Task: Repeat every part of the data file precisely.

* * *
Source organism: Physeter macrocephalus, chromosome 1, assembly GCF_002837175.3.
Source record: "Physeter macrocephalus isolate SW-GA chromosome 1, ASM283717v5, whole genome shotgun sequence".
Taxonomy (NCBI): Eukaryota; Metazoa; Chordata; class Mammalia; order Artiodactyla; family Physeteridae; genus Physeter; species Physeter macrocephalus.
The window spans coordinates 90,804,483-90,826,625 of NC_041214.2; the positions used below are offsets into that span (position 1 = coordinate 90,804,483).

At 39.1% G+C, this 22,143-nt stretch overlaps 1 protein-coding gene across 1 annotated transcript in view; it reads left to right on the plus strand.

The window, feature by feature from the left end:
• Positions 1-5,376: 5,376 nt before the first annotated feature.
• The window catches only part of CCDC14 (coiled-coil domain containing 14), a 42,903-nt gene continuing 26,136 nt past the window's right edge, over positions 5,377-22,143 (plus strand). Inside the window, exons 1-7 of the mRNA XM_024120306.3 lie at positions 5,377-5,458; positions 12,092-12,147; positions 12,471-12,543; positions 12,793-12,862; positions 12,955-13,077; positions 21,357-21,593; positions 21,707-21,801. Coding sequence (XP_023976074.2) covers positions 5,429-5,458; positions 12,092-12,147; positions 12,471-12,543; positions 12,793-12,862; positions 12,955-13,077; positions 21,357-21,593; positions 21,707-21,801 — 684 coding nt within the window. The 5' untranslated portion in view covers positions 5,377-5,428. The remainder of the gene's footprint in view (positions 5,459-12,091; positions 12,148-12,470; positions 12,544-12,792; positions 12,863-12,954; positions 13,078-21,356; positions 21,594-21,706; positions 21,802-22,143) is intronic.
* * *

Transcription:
Source organism: Physeter macrocephalus, chromosome 1, assembly GCF_002837175.3.
Source record: "Physeter macrocephalus isolate SW-GA chromosome 1, ASM283717v5, whole genome shotgun sequence".
Taxonomy (NCBI): Eukaryota; Metazoa; Chordata; class Mammalia; order Artiodactyla; family Physeteridae; genus Physeter; species Physeter macrocephalus.
The window spans coordinates 90,804,483-90,826,625 of NC_041214.2; the positions used below are offsets into that span (position 1 = coordinate 90,804,483).

At 39.1% G+C, this 22,143-nt stretch overlaps 1 protein-coding gene across 1 annotated transcript in view; it reads left to right on the plus strand.

The window, feature by feature from the left end:
• Positions 1-5,376: 5,376 nt before the first annotated feature.
• The window catches only part of CCDC14 (coiled-coil domain containing 14), a 42,903-nt gene continuing 26,136 nt past the window's right edge, over positions 5,377-22,143 (plus strand). Inside the window, exons 1-7 of the mRNA XM_024120306.3 lie at positions 5,377-5,458; positions 12,092-12,147; positions 12,471-12,543; positions 12,793-12,862; positions 12,955-13,077; positions 21,357-21,593; positions 21,707-21,801. Coding sequence (XP_023976074.2) covers positions 5,429-5,458; positions 12,092-12,147; positions 12,471-12,543; positions 12,793-12,862; positions 12,955-13,077; positions 21,357-21,593; positions 21,707-21,801 — 684 coding nt within the window. The 5' untranslated portion in view covers positions 5,377-5,428. The remainder of the gene's footprint in view (positions 5,459-12,091; positions 12,148-12,470; positions 12,544-12,792; positions 12,863-12,954; positions 13,078-21,356; positions 21,594-21,706; positions 21,802-22,143) is intronic.